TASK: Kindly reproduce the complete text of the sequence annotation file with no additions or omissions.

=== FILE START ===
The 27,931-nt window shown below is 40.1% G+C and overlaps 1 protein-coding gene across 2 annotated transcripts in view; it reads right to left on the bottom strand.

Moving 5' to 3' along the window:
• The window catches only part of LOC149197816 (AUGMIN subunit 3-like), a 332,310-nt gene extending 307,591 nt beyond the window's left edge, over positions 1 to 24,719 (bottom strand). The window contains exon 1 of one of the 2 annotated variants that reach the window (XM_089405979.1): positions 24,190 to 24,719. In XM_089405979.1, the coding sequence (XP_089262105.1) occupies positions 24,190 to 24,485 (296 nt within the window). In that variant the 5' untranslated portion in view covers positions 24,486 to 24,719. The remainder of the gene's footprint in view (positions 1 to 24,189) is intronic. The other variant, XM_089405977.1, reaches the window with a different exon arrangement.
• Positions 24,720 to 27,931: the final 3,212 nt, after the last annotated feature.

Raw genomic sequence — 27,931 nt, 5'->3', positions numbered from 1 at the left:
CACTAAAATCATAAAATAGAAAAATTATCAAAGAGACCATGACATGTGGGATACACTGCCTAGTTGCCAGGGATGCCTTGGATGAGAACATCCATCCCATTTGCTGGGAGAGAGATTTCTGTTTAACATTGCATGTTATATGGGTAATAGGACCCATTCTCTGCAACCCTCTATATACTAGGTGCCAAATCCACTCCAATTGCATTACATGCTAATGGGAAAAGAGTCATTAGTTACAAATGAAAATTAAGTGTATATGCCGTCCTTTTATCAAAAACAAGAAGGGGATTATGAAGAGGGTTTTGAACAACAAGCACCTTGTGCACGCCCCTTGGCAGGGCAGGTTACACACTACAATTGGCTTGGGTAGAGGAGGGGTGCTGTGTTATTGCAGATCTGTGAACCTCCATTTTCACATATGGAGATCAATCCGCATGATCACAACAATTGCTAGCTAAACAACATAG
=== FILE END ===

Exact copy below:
The 27,931-nt window shown below is 40.1% G+C and overlaps 1 protein-coding gene across 2 annotated transcripts in view; it reads right to left on the bottom strand.

Moving 5' to 3' along the window:
• The window catches only part of LOC149197816 (AUGMIN subunit 3-like), a 332,310-nt gene extending 307,591 nt beyond the window's left edge, over positions 1 to 24,719 (bottom strand). The window contains exon 1 of one of the 2 annotated variants that reach the window (XM_089405979.1): positions 24,190 to 24,719. In XM_089405979.1, the coding sequence (XP_089262105.1) occupies positions 24,190 to 24,485 (296 nt within the window). In that variant the 5' untranslated portion in view covers positions 24,486 to 24,719. The remainder of the gene's footprint in view (positions 1 to 24,189) is intronic. The other variant, XM_089405977.1, reaches the window with a different exon arrangement.
• Positions 24,720 to 27,931: the final 3,212 nt, after the last annotated feature.

Raw genomic sequence — 27,931 nt, 5'->3', positions numbered from 1 at the left:
CACTAAAATCATAAAATAGAAAAATTATCAAAGAGACCATGACATGTGGGATACACTGCCTAGTTGCCAGGGATGCCTTGGATGAGAACATCCATCCCATTTGCTGGGAGAGAGATTTCTGTTTAACATTGCATGTTATATGGGTAATAGGACCCATTCTCTGCAACCCTCTATATACTAGGTGCCAAATCCACTCCAATTGCATTACATGCTAATGGGAAAAGAGTCATTAGTTACAAATGAAAATTAAGTGTATATGCCGTCCTTTTATCAAAAACAAGAAGGGGATTATGAAGAGGGTTTTGAACAACAAGCACCTTGTGCACGCCCCTTGGCAGGGCAGGTTACACACTACAATTGGCTTGGGTAGAGGAGGGGTGCTGTGTTATTGCAGATCTGTGAACCTCCATTTTCACATATGGAGATCAATCCGCATGATCACAACAATTGCTAGCTAAACAACATAG